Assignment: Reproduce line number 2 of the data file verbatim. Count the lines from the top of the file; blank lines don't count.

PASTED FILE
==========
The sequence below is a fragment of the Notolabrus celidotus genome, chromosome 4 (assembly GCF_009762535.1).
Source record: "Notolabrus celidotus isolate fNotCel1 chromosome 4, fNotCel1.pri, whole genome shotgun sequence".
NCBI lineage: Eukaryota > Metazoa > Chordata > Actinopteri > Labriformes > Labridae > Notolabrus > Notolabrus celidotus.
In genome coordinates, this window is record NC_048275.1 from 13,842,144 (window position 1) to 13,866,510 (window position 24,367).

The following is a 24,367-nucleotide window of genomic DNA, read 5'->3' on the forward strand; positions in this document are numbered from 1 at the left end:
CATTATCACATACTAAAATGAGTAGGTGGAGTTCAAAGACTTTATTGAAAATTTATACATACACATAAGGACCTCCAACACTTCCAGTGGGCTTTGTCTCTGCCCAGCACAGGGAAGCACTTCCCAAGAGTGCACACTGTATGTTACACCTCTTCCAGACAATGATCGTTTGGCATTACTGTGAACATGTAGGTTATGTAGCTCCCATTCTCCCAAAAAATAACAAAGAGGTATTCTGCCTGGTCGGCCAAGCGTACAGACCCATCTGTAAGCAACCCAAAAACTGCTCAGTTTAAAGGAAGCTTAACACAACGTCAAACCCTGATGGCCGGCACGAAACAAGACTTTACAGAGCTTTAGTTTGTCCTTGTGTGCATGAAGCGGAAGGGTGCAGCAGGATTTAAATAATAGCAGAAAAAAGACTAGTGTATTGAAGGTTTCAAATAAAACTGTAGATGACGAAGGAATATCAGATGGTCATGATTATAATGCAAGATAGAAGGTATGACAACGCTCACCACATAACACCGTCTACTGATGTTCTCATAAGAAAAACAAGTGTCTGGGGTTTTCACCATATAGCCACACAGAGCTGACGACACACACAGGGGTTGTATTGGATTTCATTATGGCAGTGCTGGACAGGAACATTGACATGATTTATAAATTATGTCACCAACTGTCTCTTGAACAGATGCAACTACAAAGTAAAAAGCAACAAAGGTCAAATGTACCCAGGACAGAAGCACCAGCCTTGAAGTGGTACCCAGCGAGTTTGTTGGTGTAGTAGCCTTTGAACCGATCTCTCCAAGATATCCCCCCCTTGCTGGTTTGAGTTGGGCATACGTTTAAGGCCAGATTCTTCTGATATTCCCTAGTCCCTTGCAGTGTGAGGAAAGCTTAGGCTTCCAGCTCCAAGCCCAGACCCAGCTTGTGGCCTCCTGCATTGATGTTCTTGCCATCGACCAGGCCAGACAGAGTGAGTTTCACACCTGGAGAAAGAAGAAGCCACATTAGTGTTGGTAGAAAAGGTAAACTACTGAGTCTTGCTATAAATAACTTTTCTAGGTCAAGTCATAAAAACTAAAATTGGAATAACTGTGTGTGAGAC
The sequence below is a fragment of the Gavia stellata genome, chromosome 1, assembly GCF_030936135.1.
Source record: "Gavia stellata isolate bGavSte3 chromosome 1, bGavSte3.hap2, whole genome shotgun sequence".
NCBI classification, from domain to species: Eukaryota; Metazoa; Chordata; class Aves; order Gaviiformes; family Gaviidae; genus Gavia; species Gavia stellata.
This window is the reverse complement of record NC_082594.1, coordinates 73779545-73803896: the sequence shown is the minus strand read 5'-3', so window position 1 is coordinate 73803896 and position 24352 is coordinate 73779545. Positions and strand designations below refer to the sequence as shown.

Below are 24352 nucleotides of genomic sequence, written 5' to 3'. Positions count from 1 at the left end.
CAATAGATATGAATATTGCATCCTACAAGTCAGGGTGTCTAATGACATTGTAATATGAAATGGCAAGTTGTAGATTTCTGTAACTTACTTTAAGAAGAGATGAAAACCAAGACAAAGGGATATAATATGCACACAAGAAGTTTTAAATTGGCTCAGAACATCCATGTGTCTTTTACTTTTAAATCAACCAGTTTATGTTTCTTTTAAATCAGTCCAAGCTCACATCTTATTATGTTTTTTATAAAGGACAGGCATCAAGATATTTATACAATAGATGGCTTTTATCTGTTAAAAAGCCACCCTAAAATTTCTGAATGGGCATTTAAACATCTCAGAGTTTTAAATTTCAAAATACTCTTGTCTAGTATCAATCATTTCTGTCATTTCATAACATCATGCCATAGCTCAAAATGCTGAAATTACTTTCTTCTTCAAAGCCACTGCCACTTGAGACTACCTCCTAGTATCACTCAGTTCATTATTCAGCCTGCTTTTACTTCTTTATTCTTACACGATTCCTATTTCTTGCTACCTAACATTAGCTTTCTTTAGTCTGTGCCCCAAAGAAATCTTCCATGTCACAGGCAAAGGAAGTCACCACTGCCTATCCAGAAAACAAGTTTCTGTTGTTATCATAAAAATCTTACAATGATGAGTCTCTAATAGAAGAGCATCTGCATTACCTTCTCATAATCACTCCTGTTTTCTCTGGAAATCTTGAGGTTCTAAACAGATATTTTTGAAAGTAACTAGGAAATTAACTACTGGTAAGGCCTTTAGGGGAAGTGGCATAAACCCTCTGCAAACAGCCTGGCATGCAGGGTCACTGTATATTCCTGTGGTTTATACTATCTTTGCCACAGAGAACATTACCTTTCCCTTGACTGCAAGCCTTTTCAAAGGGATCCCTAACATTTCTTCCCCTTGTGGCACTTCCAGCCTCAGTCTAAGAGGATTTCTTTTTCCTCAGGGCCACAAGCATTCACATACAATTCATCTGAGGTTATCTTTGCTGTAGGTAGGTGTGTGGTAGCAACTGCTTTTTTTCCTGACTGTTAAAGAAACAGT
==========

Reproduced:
Source record: "Notolabrus celidotus isolate fNotCel1 chromosome 4, fNotCel1.pri, whole genome shotgun sequence".